Joy Larholt, who owns Graphics Plus, a gallery which also sells ornaments and cards and has been open for 35 years said: ‘I think there will be another lockdown in January, I hate to say it.
‘The only positive thing about our council is we’re not paying rates so that is protecting us.
‘There’s going to be an absolute storm before Christmas time with people wanting to collect things.
‘We’re not really suffering from the lack of business, and people are coming locally because London’s Regent’s Street is apparently empty.
‘Tier 3 wont affect the area because people around here; it’s a very wealthy area, haven’t had expensive holidays, maybe haven’t had new cars and they are buying nice pictures.
Shoppers continued to visit St Albans town centre, with many traders expecting business to continue, despite Tier 3 measures
While businesses are not welcoming the tightening of lockdown measures, market stalls say they have been to keep on trading without too much of a problem
‘We’re middle of the range pictures, we’re not expensive like the other galleries.’
St Alban’s local Jo Pawley, who owns Flower Flowers, which has been trading on the high street for 20 years said: ‘I’m a street trader so I’m normally here when the market isn’t on.
‘Even though the market was able to trade during the first lockdown, we were unable to because we were classed as a non-essential shop so it has been tricky.
‘Tier 3 wont necessarily affect us as much because we often find during times of recession that flowers are things that people really enjoy. It’s a small bunch of something that cheers them up.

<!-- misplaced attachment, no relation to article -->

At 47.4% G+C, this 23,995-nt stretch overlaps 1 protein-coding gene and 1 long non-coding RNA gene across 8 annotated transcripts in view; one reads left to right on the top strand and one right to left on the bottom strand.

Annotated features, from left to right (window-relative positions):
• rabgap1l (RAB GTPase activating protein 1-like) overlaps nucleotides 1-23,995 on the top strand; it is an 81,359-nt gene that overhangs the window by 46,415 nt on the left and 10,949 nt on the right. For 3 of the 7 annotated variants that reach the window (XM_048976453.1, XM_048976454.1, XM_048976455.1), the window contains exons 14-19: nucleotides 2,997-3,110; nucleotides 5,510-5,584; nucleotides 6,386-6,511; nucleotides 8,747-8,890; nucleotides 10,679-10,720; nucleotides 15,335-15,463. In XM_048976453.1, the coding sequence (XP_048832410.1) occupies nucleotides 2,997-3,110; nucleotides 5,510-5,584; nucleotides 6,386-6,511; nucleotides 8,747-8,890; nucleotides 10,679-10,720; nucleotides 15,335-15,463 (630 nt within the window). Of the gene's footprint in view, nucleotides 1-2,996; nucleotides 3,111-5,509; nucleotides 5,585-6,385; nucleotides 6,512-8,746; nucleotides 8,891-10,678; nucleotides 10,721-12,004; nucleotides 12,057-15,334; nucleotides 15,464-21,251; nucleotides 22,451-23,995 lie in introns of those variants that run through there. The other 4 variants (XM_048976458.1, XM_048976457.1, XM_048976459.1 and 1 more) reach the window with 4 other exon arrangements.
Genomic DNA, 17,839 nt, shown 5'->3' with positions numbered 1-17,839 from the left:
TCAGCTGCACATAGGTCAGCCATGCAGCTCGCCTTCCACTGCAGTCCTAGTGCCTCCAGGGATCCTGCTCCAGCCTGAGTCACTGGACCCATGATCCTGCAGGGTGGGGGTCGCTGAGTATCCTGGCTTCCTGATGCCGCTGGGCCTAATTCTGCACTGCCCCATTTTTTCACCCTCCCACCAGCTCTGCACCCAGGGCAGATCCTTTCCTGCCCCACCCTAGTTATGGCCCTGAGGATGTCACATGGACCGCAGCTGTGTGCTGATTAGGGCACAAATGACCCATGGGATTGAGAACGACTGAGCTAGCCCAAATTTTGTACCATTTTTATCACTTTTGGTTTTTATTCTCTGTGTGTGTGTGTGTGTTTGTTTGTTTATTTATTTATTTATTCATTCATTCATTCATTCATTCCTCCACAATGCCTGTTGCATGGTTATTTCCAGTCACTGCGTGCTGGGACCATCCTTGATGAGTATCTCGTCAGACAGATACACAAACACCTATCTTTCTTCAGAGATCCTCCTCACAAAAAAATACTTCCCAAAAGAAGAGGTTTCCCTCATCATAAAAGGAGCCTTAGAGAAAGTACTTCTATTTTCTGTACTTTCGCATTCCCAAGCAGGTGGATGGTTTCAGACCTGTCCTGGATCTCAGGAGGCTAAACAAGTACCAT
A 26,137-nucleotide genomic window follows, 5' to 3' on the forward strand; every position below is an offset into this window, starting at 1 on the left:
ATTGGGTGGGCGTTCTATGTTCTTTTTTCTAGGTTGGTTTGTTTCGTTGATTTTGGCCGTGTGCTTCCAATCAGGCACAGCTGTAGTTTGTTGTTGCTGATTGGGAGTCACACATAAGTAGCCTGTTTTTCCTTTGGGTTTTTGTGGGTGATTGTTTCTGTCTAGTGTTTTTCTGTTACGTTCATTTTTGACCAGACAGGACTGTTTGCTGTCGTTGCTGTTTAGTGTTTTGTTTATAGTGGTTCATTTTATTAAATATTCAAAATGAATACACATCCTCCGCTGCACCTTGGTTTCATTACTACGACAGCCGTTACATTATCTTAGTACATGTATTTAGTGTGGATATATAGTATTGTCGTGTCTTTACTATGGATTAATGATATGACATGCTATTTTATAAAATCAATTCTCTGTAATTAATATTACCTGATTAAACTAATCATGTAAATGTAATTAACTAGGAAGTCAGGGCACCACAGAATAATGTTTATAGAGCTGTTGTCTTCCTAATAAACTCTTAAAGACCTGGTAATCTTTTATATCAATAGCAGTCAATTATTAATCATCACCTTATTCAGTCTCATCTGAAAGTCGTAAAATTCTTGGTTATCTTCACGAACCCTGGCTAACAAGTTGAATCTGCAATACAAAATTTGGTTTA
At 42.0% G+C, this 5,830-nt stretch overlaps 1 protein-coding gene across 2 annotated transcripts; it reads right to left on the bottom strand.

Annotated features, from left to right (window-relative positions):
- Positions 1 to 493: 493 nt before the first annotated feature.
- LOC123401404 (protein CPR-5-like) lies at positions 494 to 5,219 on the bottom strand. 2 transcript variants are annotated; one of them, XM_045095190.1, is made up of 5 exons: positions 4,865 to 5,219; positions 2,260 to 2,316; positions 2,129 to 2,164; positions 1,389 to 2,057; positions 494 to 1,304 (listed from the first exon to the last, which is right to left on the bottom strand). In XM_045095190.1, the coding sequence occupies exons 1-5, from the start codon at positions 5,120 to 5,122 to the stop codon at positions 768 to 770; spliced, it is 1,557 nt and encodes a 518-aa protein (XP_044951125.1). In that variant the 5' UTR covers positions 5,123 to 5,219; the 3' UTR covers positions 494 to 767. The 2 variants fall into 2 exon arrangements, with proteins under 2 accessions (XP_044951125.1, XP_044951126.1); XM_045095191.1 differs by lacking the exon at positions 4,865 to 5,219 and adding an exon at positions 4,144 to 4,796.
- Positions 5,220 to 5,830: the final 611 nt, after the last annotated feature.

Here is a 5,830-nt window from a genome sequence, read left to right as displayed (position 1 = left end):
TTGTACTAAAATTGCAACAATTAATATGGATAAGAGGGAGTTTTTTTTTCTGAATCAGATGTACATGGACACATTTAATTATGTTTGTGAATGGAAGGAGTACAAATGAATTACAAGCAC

Hereford: Tier One measures have arrived ‘just in time’
Business owners and workers in Hereford say the decision to lower their tier has lifted Christmas spirits.
The announcement has brought cheer to the historic city despite heavy rain falling throughout Friday.
Clive Styles, 67, who sells flowers and plants in the city centre, beamed: ‘This is a good day for our city.
‘Let’s hope we can be sensible now as a community and stay in Tier One.
Herefordshire was the only region to be moved from Tier 2 down to Tier 1 during Matt Hancock’s announcement on Thursday
The move has been welcomed by locals, including stallholder Clive Styles, 67, who urged the community to stay ‘sensible,’ in light of measures easing
‘It’s fantastic news. I believe it has come just in time to bring shoppers into town for some last-minute Christmas spending. Well done Mr Hancock.’
Mountain Warehouse sales assistant Joanne Moore expressed her joy at the downgrade.
‘We love this news,’ she said.
‘I am so glad for the pub and restaurant trade in particular. They’ve been having a nightmare this year but hopefully this can go some way to making up for it.
‘But people have still got to be sensible when they’re out. It’s up to all of us to make it work now.’
Hereford woke up to a rainy Friday following Matt Hancock’s announcement, but local businesses remain upbeat.
Katherine Stanley, 26, who works in Holland and Barrett health store, said she was ‘thrilled’
‘Let’s not throw it all away now,’ warned Costa barista Emma, as Herefordshire hoped to remain in Tier 1 for the foreseeable future
Costa coffee barista Emma said: ‘I just urge everyone to behave responsibly. We’ve got the infection rate down sufficiently to move into a lower tier, let’s not throw it all away now.’
Katherine Stanley, 26, who works in Holland and Barrett health store, said she was ‘thrilled’.
She added: ‘I think its great news after an awful run-up to Christmas. People around here are really chuffed. Hereford is a very healthy city anyway so it’s well deserved.’
Market stall holder Global Charles said Hereford businesses had suffered a ‘difficult couple of months,’ but is hoping more shoppers will arrive tomorrow when Tier 2 measures are lifted
Market stall holder Global Charles, 35, who sells face masks and pipes, said: ‘It’s a really good thing for Hereford.
‘It’s come just in time for us. I hope and pray more people come into town and spend their money now because it’s been a difficult couple of months here.
‘The weather is awful but hopefully there’ll be a buzz about the place from tomorrow.’